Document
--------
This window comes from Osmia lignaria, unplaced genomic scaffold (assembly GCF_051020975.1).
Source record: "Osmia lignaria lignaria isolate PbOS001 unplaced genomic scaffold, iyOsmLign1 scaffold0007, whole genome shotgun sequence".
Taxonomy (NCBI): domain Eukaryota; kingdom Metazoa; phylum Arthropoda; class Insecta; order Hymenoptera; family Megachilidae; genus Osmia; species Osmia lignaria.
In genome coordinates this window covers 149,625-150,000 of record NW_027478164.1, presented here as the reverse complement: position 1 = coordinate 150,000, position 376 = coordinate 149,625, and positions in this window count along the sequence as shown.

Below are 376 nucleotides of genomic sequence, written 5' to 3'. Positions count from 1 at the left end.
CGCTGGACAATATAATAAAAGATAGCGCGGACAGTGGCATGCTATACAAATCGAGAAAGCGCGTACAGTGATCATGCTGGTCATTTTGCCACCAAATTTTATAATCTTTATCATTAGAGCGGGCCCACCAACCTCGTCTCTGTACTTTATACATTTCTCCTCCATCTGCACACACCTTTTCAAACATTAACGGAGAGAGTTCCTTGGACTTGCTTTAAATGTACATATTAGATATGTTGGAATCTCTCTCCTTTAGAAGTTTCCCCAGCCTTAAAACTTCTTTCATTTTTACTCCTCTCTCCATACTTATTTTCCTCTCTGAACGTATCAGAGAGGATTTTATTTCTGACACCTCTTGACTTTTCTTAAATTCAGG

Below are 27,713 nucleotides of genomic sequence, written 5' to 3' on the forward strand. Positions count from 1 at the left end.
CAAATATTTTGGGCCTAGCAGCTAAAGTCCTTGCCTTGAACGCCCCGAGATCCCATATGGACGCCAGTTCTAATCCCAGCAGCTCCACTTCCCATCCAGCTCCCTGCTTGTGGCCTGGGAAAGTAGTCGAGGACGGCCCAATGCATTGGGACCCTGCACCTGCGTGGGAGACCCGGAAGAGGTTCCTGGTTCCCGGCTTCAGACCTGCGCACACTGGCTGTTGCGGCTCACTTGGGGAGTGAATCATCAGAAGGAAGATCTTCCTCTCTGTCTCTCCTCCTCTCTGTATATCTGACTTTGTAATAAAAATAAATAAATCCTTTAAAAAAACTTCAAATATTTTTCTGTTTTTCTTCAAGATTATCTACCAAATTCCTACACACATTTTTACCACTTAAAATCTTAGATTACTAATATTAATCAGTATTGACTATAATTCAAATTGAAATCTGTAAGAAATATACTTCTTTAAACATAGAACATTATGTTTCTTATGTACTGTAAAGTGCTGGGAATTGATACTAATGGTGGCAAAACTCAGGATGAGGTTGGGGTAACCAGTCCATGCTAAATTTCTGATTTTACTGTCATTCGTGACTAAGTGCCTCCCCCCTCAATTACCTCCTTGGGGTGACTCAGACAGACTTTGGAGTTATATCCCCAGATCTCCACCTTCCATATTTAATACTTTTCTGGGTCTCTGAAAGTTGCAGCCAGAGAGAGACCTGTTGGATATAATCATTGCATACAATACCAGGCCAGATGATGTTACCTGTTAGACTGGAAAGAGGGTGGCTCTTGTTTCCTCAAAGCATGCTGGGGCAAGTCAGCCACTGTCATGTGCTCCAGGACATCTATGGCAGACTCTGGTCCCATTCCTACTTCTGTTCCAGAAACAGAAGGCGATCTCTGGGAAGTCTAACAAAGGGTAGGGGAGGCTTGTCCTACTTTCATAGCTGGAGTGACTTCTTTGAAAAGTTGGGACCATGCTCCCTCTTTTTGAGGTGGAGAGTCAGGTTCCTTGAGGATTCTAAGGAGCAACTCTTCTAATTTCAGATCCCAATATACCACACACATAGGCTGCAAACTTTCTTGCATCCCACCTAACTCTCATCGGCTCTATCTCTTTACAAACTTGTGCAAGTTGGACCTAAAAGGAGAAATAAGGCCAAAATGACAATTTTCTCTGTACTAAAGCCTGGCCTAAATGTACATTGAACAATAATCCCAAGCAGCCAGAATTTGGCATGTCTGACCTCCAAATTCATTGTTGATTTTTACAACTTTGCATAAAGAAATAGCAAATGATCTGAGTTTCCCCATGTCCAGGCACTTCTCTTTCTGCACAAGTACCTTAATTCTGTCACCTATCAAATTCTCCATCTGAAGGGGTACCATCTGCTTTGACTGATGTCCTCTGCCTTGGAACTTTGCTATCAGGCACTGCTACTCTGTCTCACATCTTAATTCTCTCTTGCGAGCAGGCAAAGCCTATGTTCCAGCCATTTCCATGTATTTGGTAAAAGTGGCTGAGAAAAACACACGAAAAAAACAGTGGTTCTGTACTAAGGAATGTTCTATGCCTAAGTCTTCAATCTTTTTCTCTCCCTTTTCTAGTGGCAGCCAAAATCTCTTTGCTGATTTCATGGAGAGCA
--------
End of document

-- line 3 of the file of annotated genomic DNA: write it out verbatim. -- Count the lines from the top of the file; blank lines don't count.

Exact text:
Taxonomy (NCBI): domain Eukaryota; kingdom Metazoa; phylum Arthropoda; class Insecta; order Hymenoptera; family Megachilidae; genus Osmia; species Osmia lignaria.